Hsp90 inhibitors reduce oncogenic signalling proteins in leukaemia cells.

Summary

Many cancers grow rapidly and without control due to stimulation of signalling pathways that can be blocked with Hsp90 inhibitors.

Supervisor(s)

Professor Richard Christopherson

Research Location

School of Molecular Bioscience

Program Type

Masters/PHD

Synopsis

Pathways for intracellular signaling are up-regulated in many cancers.  Heat shock protein 90 (Hsp90) inhibitors such as 17-AAG are undergoing clinical trials for treatment of a variety of cancers.  Hsp90 is a molecular chaperone that catalyzes the conformational maturation of a number of oncogenic signalling proteins with the hydrolysis of ATP.  Inhibitors such as 17-AAG prevent the binding of ATP to Hsp90, resulting in the release and degradation of signalling proteins required for the growth of cancer.  We have found that several Hsp90 inhibitors induce significant changes in the surface expression profiles and cellular proteomes of CLL and other leukaemias.  CD antibody microarrays and complete proteomic analysis of sub-cellular fractions using two-dimensional fluorescence difference gel electrophoresis (DIGE) will be used to identify proteins whose levels change in leukaemia cells treated with Hsp90 inhibitors.  The results obtained will provide insight on the mechanisms of action of these novel drugs.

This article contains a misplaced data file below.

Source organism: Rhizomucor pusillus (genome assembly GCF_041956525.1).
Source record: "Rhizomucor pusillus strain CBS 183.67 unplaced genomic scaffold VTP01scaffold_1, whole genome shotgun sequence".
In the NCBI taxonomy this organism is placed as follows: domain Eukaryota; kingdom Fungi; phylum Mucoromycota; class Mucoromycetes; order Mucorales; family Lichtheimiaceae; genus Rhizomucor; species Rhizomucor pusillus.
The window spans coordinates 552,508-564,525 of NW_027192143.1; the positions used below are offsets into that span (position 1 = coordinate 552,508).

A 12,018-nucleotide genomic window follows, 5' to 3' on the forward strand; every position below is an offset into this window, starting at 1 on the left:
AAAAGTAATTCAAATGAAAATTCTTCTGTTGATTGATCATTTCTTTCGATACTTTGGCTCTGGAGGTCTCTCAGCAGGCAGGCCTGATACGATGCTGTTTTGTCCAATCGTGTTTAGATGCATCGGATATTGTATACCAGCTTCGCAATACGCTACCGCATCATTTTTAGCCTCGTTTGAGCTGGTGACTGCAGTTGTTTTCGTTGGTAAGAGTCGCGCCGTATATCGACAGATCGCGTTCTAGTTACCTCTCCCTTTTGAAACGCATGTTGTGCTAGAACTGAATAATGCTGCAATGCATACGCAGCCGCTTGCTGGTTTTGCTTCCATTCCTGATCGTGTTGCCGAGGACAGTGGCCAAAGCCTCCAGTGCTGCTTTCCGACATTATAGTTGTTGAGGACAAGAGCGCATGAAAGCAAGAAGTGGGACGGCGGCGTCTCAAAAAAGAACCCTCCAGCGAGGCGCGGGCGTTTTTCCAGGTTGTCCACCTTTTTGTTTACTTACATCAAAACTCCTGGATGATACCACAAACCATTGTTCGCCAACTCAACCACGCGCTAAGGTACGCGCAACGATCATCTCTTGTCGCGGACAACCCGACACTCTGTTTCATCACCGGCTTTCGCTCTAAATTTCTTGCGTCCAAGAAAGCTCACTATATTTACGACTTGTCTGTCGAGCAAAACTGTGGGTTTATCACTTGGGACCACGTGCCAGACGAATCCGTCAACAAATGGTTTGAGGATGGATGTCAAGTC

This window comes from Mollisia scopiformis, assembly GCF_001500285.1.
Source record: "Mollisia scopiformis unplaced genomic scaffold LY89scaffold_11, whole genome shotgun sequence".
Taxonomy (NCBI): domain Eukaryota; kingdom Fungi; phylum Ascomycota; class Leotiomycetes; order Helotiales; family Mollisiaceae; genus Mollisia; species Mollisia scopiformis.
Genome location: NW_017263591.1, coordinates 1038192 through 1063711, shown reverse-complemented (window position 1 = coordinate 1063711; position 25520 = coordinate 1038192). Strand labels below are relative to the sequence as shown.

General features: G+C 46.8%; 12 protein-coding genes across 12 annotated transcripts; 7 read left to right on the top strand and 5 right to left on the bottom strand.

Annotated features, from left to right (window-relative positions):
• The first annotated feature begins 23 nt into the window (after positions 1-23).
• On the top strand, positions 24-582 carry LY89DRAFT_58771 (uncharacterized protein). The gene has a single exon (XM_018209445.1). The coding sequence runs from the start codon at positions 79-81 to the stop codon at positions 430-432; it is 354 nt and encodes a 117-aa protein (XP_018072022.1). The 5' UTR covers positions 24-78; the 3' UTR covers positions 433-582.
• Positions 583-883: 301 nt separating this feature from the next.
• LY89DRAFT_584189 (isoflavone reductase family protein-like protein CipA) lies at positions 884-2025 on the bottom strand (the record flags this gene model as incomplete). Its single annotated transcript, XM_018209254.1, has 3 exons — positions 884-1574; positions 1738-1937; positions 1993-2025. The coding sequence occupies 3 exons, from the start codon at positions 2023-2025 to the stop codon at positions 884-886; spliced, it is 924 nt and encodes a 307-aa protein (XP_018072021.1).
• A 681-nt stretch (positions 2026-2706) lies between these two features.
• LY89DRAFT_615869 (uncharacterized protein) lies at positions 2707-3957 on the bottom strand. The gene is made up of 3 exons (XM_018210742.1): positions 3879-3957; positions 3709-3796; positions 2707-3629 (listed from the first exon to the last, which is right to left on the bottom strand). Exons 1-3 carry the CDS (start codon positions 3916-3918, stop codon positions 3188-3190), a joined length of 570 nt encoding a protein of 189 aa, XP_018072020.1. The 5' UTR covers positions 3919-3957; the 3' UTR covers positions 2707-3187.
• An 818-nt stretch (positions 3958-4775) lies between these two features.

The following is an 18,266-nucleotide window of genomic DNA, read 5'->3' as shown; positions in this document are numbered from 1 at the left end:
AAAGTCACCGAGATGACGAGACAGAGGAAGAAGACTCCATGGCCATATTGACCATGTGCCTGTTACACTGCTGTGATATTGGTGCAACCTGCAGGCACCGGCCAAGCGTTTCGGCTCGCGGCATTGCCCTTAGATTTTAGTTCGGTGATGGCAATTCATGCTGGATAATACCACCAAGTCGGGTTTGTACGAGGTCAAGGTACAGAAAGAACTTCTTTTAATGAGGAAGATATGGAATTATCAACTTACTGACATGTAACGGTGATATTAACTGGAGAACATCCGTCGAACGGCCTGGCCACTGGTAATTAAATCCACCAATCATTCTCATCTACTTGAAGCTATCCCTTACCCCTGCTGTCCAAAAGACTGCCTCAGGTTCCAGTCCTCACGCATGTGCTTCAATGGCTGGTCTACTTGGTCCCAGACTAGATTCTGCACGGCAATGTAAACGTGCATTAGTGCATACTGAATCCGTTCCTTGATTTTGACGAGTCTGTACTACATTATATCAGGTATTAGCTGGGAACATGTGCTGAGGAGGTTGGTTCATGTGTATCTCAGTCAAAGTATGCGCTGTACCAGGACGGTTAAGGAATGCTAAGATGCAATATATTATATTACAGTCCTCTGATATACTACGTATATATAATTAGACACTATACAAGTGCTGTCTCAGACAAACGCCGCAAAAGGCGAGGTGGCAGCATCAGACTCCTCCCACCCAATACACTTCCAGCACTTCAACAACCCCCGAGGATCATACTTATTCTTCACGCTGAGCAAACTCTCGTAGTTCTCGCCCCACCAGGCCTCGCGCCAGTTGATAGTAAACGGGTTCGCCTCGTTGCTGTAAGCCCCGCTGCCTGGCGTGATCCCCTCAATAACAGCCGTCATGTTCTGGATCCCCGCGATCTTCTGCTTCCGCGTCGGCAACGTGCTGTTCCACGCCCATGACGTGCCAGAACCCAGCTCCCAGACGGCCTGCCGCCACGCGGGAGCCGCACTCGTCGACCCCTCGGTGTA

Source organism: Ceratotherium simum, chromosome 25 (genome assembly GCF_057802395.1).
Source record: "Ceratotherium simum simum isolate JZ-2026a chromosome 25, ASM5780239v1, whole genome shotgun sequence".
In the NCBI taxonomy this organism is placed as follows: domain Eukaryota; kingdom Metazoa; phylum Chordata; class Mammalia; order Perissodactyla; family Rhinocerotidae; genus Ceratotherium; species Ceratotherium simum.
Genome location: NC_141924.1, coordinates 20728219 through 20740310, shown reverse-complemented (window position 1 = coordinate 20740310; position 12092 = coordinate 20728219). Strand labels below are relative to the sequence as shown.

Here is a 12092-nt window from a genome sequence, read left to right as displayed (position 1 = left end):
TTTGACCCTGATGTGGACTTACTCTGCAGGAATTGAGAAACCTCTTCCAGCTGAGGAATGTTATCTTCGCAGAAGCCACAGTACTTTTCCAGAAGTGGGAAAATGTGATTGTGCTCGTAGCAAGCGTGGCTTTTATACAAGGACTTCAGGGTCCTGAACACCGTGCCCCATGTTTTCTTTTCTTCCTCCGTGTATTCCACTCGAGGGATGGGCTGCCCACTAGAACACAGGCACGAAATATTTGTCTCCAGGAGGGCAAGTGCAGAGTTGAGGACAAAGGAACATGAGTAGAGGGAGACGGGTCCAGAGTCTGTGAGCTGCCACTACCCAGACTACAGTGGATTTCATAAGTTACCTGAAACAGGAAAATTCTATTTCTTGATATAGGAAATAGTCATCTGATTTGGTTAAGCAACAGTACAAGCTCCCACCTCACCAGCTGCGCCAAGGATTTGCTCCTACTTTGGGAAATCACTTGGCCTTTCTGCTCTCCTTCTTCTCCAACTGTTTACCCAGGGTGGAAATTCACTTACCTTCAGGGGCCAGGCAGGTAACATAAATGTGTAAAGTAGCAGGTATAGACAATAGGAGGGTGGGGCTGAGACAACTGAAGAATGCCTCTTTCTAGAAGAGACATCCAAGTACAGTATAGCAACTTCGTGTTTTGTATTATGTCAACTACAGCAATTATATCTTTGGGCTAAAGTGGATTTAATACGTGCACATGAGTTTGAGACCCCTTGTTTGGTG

Additional Information

Projects will involve initial experiments with leukaemia, colorectal cancer and melanoma cell lines.  With the analytical procedures established further experiments will be conducted with primary cancer samples from patients to see if the results obtained translate from model cell lines to actual cancers.

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Keywords

Leukaemia, colorectal cancer, melanoma, Proteomics, microarrays, two-dimensional gel electrophoresis, DIGE, differential expression, Cancer & leukaemia, Cell biology, Genes in biology & medicine

Opportunity ID

The opportunity ID for this research opportunity is: 131